Powerful video by Lumen Christi students selected in national competition

Julia Cullenward (left) and Ambrosia Kleber (right), two of the four Lumen Christi students who created the video "Enough is Enough". Absent from this photo: Annalise Piotrowski and Phillipa Keogh.

Julia Cullenward (left) and Ambrosia Kleber (right), two of the four Lumen Christi students who created the video “Enough is Enough”. Absent from this photo: Annalise Piotrowski and Phillipa Keogh.

In their first attempt at making a short film, four Lumen Christi College students have made it through to the finals of a nationwide competition.

It’s an impressive achievement against many more experienced entrants, but their drama teacher, Emma Hibbert, says it’s no fluke.

 “Usually in drama we do more theatre-based projects, like musicals, realistic acting and that sort of thing,” Ms Hibbert said.

“But the girls are really talented performers so it’s no surprise to me that they’ve picked up this film and suddenly been made finalists without any sort of experience or training in film. I can see them excelling in any number of art forms.”

Tackling violence against women

The competition, Video for Change, was open to students from across Australia in the Junior (years 7-9) and Senior (years 10-12) sections. And once the foursome of Ambrosia Kleber, Julia Cullenward, Annalise Piotrowski and Phillipa Keogh heard about it, they immediately agreed on topic they felt passionately about.

“Everyone submits one minute videos on a range of issues… things like equality, homelessness… someone did one on dementia… just a range of different issues they’re passionate about,” Ambrosia said.”

 “As soon as we heard about the competition we wanted to do something original and look at it from a different angle,” Julia added.

“We were all extremely passionate about the issue of women’s safety, because we’ve all faced the stuff that is brought up in this video, so once we picked that we just brainstormed and it just flowed.“

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Team effort

`Flowed’ is an apt description of the process that followed. The video progressed from concept to reality in a matter of weeks.

“The girls began at the start of term three,” Ms Hibbert said.

“It was a very quick turn-around time. They had the brain-storming, story, filming and editing within about a four week period, and they filmed it all basically over one weekend.”

“The great thing about these girls is once they came up with the idea, they just ran with it, and before I knew it they had the whole thing filmed. It’s obviously a subject that they feel really passionate about, as they should.”

Rather than select a separate writer, director and editor, team adopted a very egalitarian structure with everyone doing a bit of everything… including writing, acting, filming and editing.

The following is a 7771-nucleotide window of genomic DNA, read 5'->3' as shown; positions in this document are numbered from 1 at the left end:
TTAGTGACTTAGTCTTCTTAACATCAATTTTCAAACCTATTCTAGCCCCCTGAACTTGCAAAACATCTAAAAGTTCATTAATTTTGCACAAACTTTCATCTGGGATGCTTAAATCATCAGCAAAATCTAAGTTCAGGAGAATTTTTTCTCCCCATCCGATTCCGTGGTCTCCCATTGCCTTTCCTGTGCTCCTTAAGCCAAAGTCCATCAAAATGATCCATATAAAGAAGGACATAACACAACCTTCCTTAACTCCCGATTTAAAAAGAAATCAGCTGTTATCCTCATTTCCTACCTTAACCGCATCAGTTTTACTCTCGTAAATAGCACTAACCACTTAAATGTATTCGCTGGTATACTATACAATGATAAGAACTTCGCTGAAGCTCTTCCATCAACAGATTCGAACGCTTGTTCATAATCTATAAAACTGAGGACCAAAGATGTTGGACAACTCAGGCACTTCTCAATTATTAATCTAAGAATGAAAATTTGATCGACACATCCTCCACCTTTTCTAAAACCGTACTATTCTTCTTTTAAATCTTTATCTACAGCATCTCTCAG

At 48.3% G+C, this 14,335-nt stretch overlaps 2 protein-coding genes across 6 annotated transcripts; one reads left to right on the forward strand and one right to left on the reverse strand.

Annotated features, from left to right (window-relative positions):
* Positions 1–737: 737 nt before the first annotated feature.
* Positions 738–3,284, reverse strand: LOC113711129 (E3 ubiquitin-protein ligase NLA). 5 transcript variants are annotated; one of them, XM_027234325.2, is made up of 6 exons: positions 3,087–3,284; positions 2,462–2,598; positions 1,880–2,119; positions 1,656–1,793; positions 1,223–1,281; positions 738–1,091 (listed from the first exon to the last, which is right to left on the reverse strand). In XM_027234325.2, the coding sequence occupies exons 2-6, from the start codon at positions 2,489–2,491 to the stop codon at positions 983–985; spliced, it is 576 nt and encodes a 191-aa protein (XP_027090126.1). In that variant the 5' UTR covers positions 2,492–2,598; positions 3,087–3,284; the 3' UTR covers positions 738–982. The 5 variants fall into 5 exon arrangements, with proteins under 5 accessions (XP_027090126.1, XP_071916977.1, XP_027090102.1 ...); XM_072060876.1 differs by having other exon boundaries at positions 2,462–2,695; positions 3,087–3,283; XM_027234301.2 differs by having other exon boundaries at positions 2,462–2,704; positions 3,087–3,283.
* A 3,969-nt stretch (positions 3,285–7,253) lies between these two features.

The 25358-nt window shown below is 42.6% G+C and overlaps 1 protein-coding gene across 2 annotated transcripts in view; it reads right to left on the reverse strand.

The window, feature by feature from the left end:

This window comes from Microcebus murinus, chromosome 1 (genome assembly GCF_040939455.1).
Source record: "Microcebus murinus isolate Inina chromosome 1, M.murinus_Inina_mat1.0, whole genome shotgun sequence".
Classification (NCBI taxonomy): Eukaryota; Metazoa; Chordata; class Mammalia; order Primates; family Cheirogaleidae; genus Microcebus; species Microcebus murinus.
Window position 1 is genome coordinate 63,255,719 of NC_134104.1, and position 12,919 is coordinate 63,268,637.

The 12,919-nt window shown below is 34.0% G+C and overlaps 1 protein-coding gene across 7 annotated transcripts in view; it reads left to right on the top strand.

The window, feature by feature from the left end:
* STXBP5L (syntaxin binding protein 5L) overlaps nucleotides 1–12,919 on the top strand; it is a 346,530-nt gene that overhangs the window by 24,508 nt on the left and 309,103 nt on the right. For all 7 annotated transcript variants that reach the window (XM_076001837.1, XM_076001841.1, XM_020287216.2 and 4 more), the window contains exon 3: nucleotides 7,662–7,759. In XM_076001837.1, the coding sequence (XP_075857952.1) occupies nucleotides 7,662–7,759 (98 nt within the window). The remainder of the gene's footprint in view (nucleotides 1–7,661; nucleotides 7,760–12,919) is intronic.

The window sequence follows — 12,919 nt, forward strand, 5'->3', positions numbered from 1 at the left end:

And despite their lack of previous experience, their efforts have already been rewarded.

From literally hundreds of entries nationwide, their entry, titled “Enough is Enough,” has made it through to the finals of the senior section.

From here, the video will be judged on October 28. Next, the team have been invited to a gala event in Sydney on November 22 at which all of the finalists’ entries will be shown and the People’s Choice video will be announced. The winner will be announced on “The Project” on Channel 10.

Just the beginning

While they appreciate the recognition, they are most pleased about the extra exposure the gala day and extra coverage will give their video and their cause.

“I think we just really wanted to be able to use this platform as a way to share our thoughts on this issue and we thought it was a really important one,” Julia said.

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“So the fact that it got to the top 10 … it will now reach a wider audience which is really good.”

The team wish to continue on the path of activism and advocacy and also wish to continue working in film and video. And while this project is their own work, they are quick to thank the support of their school.

“As soon as they heard about it, the school put it on Facebook and all of the teachers did all they could to spread the word,” Ambrosia said.

“And Miss Hibbert, especially,” Julia added.

“We wouldn’t have been able to do the video without her, she helped us so much. The digital media and equipment… we were able to use microphones and school equipment to make our video better quality.”

Anyone interested in voting in this competition can use this link.

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